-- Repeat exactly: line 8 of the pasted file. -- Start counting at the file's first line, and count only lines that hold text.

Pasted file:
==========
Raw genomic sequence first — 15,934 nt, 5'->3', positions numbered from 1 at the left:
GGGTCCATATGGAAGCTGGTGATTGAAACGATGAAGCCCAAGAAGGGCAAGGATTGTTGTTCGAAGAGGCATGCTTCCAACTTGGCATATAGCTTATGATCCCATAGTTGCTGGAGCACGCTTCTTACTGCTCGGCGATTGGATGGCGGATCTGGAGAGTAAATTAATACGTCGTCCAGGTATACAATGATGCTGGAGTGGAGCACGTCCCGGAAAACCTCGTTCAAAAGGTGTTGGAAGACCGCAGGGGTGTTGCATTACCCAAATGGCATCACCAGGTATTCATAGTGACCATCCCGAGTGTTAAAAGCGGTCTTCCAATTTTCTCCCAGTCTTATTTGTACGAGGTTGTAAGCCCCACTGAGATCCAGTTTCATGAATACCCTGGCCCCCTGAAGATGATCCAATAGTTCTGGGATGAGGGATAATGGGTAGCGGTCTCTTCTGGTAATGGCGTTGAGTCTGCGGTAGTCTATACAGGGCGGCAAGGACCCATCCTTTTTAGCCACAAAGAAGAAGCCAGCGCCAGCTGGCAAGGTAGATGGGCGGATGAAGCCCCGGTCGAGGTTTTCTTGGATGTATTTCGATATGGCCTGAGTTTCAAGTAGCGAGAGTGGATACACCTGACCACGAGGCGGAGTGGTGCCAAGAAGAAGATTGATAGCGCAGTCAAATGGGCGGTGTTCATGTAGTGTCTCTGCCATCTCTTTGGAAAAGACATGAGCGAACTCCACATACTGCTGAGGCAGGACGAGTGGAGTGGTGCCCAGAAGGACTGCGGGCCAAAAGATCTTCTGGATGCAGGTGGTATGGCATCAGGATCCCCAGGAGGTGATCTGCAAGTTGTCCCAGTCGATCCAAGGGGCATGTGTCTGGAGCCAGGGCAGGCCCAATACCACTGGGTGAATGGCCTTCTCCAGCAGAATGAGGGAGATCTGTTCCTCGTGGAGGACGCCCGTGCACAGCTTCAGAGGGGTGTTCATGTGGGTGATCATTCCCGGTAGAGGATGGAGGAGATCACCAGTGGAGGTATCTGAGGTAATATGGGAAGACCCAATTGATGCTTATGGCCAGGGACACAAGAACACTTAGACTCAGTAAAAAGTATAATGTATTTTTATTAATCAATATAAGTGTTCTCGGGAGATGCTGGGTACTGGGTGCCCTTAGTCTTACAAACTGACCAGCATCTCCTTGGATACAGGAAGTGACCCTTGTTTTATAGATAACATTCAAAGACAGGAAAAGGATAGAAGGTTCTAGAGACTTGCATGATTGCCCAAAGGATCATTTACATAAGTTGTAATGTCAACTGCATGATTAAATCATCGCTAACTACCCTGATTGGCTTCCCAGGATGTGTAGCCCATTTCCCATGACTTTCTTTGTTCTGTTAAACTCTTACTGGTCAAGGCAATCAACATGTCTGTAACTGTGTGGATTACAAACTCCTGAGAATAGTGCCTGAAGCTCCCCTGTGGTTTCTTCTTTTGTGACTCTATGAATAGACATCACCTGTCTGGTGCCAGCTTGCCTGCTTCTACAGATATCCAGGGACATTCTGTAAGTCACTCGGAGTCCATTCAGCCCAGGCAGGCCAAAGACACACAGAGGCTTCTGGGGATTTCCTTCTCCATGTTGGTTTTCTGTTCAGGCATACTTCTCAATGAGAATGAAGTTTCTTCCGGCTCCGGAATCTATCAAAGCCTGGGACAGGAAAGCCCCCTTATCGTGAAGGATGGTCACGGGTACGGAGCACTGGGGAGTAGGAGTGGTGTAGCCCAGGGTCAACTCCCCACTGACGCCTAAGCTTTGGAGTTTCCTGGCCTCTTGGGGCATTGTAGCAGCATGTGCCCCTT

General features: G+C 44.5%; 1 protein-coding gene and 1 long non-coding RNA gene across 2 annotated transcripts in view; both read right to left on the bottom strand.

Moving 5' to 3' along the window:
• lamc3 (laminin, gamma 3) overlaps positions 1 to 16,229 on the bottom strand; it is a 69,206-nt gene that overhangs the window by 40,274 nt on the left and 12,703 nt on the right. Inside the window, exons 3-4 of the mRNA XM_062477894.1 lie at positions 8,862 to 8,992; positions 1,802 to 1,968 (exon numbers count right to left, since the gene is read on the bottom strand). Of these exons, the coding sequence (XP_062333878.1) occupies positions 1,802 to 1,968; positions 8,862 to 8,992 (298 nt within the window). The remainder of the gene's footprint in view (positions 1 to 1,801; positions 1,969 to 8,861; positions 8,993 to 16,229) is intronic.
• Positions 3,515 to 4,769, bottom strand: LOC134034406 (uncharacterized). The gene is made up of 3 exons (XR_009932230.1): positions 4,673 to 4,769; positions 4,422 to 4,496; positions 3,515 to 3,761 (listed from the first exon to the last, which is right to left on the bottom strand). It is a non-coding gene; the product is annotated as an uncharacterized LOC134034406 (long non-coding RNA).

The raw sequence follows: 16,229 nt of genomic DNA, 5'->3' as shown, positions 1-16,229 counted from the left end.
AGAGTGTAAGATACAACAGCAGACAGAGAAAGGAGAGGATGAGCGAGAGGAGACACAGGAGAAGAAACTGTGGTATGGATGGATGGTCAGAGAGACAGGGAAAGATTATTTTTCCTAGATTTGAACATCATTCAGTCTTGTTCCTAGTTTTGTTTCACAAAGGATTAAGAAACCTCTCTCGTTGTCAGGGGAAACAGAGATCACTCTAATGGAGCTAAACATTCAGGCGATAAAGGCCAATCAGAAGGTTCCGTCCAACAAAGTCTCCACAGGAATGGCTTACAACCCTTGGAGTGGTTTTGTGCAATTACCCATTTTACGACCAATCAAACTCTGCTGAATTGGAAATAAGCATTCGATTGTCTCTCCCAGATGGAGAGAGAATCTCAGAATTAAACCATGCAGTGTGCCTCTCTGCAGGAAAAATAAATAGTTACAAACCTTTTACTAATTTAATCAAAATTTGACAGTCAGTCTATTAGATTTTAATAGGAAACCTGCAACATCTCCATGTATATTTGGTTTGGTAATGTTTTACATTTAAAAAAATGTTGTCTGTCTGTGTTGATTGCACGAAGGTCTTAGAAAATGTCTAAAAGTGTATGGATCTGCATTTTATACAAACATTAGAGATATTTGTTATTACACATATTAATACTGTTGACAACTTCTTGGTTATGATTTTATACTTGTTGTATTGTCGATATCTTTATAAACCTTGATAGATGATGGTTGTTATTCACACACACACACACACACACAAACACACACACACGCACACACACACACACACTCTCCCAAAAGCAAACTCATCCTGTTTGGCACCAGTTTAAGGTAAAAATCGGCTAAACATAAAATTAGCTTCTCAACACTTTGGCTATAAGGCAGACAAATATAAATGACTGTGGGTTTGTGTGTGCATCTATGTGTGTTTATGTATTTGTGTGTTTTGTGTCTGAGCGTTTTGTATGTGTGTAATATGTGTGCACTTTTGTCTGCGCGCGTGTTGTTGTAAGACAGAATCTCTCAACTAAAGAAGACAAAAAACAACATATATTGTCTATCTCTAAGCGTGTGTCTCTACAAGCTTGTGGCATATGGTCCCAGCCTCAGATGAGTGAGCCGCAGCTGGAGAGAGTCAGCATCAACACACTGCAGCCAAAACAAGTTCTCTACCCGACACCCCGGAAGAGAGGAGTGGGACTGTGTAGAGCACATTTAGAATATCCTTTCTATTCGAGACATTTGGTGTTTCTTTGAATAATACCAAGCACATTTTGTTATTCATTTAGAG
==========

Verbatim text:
AGAGTGTAAGATACAACAGCAGACAGAGAAAGGAGAGGATGAGCGAGAGGAGACACAGGAGAAGAAACTGTGGTATGGATGGATGGTCAGAGAGACAGGGAAAGATTATTTTTCCTAGATTTGAACATCATTCAGTCTTGTTCCTAGTTTTGTTTCACAAAGGATTAAGAAACCTCTCTCGTTGTCAGGGGAAACAGAGATCACTCTAATGGAGCTAAACATTCAGGCGATAAAGGCCAATCAGAAGGTTCCGTCCAACAAAGTCTCCACAGGAATGGCTTACAACCCTTGGAGTGGTTTTGTGCAATTACCCATTTTACGACCAATCAAACTCTGCTGAATTGGAAATAAGCATTCGATTGTCTCTCCCAGATGGAGAGAGAATCTCAGAATTAAACCATGCAGTGTGCCTCTCTGCAGGAAAAATAAATAGTTACAAACCTTTTACTAATTTAATCAAAATTTGACAGTCAGTCTATTAGATTTTAATAGGAAACCTGCAACATCTCCATGTATATTTGGTTTGGTAATGTTTTACATTTAAAAAAATGTTGTCTGTCTGTGTTGATTGCACGAAGGTCTTAGAAAATGTCTAAAAGTGTATGGATCTGCATTTTATACAAACATTAGAGATATTTGTTATTACACATATTAATACTGTTGACAACTTCTTGGTTATGATTTTATACTTGTTGTATTGTCGATATCTTTATAAACCTTGATAGATGATGGTTGTTATTCACACACACACACACACACACAAACACACACACACGCACACACACACACACACTCTCCCAAAAGCAAACTCATCCTGTTTGGCACCAGTTTAAGGTAAAAATCGGCTAAACATAAAATTAGCTTCTCAACACTTTGGCTATAAGGCAGACAAATATAAATGACTGTGGGTTTGTGTGTGCATCTATGTGTGTTTATGTATTTGTGTGTTTTGTGTCTGAGCGTTTTGTATGTGTGTAATATGTGTGCACTTTTGTCTGCGCGCGTGTTGTTGTAAGACAGAATCTCTCAACTAAAGAAGACAAAAAACAACATATATTGTCTATCTCTAAGCGTGTGTCTCTACAAGCTTGTGGCATATGGTCCCAGCCTCAGATGAGTGAGCCGCAGCTGGAGAGAGTCAGCATCAACACACTGCAGCCAAAACAAGTTCTCTACCCGACACCCCGGAAGAGAGGAGTGGGACTGTGTAGAGCACATTTAGAATATCCTTTCTATTCGAGACATTTGGTGTTTCTTTGAATAATACCAAGCACATTTTGTTATTCATTTAGAG